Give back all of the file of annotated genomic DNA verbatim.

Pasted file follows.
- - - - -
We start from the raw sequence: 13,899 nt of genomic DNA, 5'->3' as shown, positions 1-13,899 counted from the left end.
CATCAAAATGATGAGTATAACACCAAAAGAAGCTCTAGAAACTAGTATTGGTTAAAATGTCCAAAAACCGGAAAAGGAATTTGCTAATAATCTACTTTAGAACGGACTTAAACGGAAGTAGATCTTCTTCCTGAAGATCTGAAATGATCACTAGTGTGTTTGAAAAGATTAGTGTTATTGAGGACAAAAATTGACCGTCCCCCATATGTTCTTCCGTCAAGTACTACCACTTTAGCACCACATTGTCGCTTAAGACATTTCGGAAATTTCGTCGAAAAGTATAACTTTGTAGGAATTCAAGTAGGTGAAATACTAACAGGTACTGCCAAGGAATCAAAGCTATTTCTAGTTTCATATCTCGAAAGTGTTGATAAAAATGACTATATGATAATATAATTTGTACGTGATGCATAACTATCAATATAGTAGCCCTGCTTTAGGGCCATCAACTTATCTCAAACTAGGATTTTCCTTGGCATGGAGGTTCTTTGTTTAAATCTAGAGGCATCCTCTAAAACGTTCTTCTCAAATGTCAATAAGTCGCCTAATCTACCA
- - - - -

We start from the raw sequence: 13,899 nt of genomic DNA, 5'->3' as shown, positions 1-13,899 counted from the left end.
CATCAAAATGATGAGTATAACACCAAAAGAAGCTCTAGAAACTAGTATTGGTTAAAATGTCCAAAAACCGGAAAAGGAATTTGCTAATAATCTACTTTAGAACGGACTTAAACGGAAGTAGATCTTCTTCCTGAAGATCTGAAATGATCACTAGTGTGTTTGAAAAGATTAGTGTTATTGAGGACAAAAATTGACCGTCCCCCATATGTTCTTCCGTCAAGTACTACCACTTTAGCACCACATTGTCGCTTAAGACATTTCGGAAATTTCGTCGAAAAGTATAACTTTGTAGGAATTCAAGTAGGTGAAATACTAACAGGTACTGCCAAGGAATCAAAGCTATTTCTAGTTTCATATCTCGAAAGTGTTGATAAAAATGACTATATGATAATATAATTTGTACGTGATGCATAACTATCAATATAGTAGCCCTGCTTTAGGGCCATCAACTTATCTCAAACTAGGATTTTCCTTGGCATGGAGGTTCTTTGTTTAAATCTAGAGGCATCCTCTAAAACGTTCTTCTCAAATGTCAATAAGTCGCCTAATCTACCA